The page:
The Electric Commentary

Tuesday, August 16, 2005

Cafe Hayek on Niger, Social Religion (or lack thereof).

The posters at Cafe Hayek read the same terrible WaPo article on Niger that I did, and they've been gathering a ton of information on the subject. You know, like a reporter normally would. You can read all about it here, here, here, and here. It's quite illuminating.

Don Boudreaux also makes a nice observation about the ways in which people view government:

Most people who understand and accept this Smith-Hayek insight become what we might call "social deists."

A social deist assumes that sovereign power is necessary to design and maintain the foundation, but not the superstructure, of society. That is, a social deist regards conscious design and maintenance of the "constitutional" level as necessary. Upon this foundation, social order grows unplanned.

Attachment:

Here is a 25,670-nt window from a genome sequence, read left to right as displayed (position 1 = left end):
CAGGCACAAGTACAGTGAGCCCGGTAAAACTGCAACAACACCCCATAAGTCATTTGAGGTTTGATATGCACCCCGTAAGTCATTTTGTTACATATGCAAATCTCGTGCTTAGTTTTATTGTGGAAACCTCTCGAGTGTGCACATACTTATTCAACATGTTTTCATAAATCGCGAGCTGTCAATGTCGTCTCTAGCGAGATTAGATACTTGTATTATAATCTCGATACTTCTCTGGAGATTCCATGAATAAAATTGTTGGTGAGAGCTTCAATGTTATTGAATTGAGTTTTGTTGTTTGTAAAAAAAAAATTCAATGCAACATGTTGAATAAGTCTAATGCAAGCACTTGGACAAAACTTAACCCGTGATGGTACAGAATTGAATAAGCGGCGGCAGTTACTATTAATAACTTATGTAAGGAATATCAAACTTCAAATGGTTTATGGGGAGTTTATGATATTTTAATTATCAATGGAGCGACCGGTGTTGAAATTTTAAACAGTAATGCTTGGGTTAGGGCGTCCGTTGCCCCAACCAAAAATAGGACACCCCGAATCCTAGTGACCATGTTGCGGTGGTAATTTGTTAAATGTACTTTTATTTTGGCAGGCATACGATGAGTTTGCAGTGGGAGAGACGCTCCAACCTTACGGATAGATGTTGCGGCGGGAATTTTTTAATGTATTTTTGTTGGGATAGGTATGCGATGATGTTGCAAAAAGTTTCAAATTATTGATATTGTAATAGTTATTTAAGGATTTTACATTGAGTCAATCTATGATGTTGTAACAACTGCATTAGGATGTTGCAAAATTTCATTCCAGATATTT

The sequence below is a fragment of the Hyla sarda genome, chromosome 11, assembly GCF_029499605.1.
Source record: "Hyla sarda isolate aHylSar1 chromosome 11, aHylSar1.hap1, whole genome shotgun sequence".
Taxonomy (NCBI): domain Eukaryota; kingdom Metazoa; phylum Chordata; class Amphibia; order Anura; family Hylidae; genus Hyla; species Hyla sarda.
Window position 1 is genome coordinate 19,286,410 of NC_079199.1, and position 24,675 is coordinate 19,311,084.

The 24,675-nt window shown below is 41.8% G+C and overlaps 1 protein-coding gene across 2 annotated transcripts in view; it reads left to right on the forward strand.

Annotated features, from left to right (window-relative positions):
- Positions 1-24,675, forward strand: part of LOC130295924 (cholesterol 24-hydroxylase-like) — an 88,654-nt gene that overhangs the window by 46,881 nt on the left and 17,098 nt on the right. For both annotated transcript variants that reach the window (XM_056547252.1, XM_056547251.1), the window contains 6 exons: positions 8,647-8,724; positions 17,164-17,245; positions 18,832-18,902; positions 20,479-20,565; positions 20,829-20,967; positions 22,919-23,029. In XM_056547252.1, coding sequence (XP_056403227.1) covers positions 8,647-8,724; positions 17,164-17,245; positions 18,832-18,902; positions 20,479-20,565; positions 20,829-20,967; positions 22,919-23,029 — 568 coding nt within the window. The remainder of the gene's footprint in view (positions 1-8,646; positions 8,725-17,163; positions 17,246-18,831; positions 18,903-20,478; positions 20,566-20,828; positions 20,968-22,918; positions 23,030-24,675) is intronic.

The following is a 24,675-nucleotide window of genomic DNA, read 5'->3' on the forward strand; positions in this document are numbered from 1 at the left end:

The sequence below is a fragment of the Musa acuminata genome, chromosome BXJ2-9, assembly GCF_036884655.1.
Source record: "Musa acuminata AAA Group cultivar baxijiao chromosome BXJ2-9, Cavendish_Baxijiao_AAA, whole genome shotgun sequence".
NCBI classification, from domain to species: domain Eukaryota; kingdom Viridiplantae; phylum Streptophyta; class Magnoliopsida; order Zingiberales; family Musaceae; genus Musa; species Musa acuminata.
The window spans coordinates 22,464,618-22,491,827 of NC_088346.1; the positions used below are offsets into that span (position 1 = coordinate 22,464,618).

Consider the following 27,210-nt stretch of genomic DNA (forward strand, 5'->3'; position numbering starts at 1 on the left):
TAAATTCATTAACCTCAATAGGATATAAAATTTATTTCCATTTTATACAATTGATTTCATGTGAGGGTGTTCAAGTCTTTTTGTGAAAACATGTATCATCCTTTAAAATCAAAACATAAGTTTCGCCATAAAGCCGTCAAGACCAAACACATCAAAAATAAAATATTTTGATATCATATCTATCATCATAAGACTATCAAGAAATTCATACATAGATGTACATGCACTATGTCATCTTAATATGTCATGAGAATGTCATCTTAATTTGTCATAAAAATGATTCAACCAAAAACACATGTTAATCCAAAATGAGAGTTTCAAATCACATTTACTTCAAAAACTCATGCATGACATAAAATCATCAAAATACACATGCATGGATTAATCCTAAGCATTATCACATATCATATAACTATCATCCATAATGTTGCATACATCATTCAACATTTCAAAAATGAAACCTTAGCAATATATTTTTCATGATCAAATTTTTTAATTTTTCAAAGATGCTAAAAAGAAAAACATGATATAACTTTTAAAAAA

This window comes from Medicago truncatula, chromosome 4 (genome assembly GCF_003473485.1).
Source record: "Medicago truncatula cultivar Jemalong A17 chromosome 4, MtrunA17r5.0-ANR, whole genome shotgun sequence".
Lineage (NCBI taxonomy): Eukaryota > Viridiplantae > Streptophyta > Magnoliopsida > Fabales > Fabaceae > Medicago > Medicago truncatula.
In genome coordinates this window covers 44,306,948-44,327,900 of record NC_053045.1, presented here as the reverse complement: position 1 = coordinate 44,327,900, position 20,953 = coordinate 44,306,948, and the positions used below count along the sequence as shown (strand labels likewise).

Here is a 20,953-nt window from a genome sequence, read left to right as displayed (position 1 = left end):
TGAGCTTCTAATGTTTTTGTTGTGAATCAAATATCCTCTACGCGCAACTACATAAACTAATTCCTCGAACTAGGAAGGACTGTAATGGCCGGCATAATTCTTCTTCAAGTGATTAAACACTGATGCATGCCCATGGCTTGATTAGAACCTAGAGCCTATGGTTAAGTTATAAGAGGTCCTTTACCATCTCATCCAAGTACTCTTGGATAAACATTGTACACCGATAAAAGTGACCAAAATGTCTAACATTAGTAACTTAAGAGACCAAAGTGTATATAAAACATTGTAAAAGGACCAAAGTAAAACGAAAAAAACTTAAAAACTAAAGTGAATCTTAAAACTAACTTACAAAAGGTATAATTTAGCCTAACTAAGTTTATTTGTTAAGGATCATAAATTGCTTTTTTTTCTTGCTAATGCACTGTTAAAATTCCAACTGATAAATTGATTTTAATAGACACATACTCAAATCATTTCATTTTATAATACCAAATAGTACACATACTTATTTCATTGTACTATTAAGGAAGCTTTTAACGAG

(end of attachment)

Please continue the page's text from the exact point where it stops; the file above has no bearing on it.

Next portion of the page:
Social deists are contrasted, on one hand, with "social creationists." Social creationists are members of that species of juvenile thinkers who regard conscious, central direction by a wise and caring higher human authority as necessary for all social order - not only for the foundation, but for all, or much, of what the foundation supports.

Economic central planners are prime examples of social creationists. In their view, government must not only create and enforce law (society's foundation), it also must plan the course of the economy (society's superstructure) - for example, which good and services to produce, and how to produce these.



You can read the whole thing here.

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